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Eagleman gets life with chance of parole in brutal Devils Lake murder

Billy Thomas Eagleman1 / 2
Paula Hartze2 / 2

In a gruesome death, Paula Hartze was stabbed in her home at least 10 times with a knife from her kitchen, prosecutor Lonnie Olson said Tuesday at Billy Eagleman's sentencing.

"She had defensive injuries on her arms trying to block what was coming at her," Olson said. "One of those defensive injuries was hard enough to break a bone in her forearm."

Eagleman, 27, was ordered to serve life in prison with the possibility of parole after 30 years.

Before the sentence on the murder charge was handed down, the court heard from Hartze's brother, Jay Skabo, and Pam Smith, who taught with Hartze at the North Dakota School for the Deaf in Devils Lake. During the hearing, a woman sat perched in the jury box translating the proceedings into sign language for a crowded courtroom.

"This act has impacted our lives tremendously. My parents' health has been suffering since this," Skabo told the judge. "My mom still cries just about every day, triggered by just about the slightest things."

At a hearing in December when Eagleman pleaded guilty, he apologized for killing the 43-year-old English teacher who was found dead March 1, saying he was drunk at the time. But Skabo, 46, of Mandan, N.D., said he isn't satisfied with that explanation.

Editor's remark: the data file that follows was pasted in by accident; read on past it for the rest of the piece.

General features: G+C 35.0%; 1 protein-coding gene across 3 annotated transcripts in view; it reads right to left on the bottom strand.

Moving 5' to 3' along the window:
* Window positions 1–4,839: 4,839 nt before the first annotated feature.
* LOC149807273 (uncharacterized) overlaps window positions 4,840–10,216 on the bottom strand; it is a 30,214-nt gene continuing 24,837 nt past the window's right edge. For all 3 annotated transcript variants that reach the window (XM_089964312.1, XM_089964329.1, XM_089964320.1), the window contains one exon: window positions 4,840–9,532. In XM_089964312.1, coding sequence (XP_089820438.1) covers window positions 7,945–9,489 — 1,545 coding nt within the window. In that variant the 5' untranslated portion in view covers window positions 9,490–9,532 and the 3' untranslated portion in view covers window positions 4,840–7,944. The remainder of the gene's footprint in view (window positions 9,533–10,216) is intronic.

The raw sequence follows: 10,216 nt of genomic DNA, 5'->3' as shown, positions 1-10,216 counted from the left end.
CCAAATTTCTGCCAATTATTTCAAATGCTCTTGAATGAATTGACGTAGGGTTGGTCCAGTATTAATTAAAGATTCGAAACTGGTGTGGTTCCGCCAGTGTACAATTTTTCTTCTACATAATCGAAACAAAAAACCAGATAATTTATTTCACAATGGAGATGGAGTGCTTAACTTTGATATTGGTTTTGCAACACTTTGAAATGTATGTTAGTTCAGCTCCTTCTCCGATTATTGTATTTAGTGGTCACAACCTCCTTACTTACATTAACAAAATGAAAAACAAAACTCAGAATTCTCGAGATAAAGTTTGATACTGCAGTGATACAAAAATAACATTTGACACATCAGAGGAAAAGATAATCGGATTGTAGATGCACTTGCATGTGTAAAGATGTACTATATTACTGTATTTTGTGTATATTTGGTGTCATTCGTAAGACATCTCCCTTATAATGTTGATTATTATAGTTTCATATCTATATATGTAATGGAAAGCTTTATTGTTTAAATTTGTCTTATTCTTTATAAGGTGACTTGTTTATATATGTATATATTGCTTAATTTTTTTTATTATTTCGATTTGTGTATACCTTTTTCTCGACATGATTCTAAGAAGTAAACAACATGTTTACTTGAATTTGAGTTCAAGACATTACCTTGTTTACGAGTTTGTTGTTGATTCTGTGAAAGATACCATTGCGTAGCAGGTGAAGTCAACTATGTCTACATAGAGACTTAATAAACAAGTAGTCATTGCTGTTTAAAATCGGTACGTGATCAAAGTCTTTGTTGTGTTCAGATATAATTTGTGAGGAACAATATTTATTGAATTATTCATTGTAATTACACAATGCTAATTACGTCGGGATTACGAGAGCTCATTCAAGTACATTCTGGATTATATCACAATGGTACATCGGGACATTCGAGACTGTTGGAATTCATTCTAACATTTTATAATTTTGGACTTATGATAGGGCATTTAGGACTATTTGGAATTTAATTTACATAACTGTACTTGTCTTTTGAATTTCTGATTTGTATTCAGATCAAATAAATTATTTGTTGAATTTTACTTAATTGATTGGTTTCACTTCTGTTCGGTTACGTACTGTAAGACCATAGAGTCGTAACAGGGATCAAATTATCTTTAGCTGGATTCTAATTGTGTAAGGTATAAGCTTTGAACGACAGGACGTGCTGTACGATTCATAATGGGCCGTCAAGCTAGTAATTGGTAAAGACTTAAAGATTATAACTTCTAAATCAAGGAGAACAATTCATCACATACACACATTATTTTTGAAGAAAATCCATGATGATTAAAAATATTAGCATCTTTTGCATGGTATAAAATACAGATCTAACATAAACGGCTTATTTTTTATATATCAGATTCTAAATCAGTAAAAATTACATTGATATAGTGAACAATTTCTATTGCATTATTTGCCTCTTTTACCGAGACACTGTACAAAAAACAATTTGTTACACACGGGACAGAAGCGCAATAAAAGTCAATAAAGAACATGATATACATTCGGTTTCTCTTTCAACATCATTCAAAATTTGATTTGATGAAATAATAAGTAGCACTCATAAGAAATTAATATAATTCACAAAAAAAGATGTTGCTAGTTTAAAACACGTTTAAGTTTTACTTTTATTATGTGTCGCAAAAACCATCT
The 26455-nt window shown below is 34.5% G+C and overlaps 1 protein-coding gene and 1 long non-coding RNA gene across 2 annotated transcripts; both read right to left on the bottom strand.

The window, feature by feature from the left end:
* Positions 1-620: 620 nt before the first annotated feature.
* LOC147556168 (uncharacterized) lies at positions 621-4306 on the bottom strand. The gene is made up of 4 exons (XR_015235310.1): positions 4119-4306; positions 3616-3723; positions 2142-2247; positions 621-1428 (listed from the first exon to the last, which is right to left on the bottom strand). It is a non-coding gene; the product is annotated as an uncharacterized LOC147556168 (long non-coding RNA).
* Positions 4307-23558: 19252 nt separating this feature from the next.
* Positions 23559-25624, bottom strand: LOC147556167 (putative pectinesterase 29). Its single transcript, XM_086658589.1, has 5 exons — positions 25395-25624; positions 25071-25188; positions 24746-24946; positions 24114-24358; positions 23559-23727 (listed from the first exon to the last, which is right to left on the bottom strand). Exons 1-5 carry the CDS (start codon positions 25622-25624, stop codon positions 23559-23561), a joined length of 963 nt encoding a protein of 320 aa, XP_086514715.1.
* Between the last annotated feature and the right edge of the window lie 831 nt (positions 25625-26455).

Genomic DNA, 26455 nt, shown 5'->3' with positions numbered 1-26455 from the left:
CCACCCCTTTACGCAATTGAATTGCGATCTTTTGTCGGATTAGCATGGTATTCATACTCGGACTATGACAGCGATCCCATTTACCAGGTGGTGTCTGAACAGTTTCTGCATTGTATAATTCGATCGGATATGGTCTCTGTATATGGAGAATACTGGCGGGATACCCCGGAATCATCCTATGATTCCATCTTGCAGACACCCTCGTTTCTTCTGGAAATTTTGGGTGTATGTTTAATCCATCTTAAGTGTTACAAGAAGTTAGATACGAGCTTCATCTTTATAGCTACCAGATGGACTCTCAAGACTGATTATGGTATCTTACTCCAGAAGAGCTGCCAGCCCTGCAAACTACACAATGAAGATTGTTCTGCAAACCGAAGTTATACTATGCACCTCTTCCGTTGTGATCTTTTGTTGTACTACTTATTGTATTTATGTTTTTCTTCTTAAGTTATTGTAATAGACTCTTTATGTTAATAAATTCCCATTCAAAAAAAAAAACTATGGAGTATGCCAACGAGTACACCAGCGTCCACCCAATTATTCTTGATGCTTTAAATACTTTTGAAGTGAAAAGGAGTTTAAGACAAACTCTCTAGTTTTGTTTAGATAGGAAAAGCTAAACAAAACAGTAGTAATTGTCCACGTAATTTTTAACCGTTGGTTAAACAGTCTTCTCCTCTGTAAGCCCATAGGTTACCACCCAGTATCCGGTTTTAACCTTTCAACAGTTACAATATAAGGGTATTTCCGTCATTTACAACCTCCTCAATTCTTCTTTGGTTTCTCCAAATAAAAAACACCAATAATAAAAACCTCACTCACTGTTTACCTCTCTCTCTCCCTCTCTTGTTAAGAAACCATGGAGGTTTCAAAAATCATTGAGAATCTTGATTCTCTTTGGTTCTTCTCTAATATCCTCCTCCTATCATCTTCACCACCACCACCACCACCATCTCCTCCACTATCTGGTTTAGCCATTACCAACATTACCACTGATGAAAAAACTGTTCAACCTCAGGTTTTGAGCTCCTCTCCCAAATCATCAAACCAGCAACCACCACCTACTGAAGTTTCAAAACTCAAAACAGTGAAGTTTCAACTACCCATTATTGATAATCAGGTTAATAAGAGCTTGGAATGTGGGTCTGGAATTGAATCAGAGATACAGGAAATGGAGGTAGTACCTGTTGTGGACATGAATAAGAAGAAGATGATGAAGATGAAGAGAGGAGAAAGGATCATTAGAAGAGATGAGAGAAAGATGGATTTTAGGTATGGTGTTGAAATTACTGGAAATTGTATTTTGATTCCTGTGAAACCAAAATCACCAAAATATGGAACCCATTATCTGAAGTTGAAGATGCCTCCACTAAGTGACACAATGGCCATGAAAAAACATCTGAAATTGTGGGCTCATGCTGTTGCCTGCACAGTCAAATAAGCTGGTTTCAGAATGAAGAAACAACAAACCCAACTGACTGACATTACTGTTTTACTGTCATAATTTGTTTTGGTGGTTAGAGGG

"There must have been some anger, jealousy or emotions that triggered him," Skabo said.

The older brother described Eagleman's actions after his sister's murder as "disgusting."

"Before he was arrested, this guy attended the memorial service at the school, and the night before that, he was at a dinner with our family acting like nothing had happened," he said.

Smith said Hartze's absence is felt at the school where she taught for 14 years.

"Not a day goes by when we don't think and speak of Paula to each other. We miss her creativity, her generosity and her unique sense of humor," she said.

Olson capped their testimony, saying Eagleman, of Devils Lake, must be held responsible for what he did.

"It wasn't a bottle or the spirits in the bottle. It was his own actions. Those actions mandate a sentence of life in prison," Olson said.

Eagleman's attorney Scott Thompson argued that his client should serve 20 years with the chance of parole. He said Eagleman needs to be rehabilitated, citing abandonment issues that flare up at the end of long-term relationships.

"That's what we had here. Ms. Hartze apparently had a relationship with Mr. Eagleman; she ended the relationship. Mr. Eagleman couldn't deal with it because of his personality trait," he said.

Judge Lee Christofferson of Ramsey County District Court noted that Eagleman has little criminal history but for a restraining order against him requested by the mother of Eagleman's child.

After delivering the sentence, the judge told Eagleman that with good behavior, he could be released in 25 years.

"You would still have lots of life left, and maybe you can do something constructive with it," Christofferson said.

With the hearing adjourned, Eagleman momentarily lowered his head, stood up and officers escorted him from the courtroom.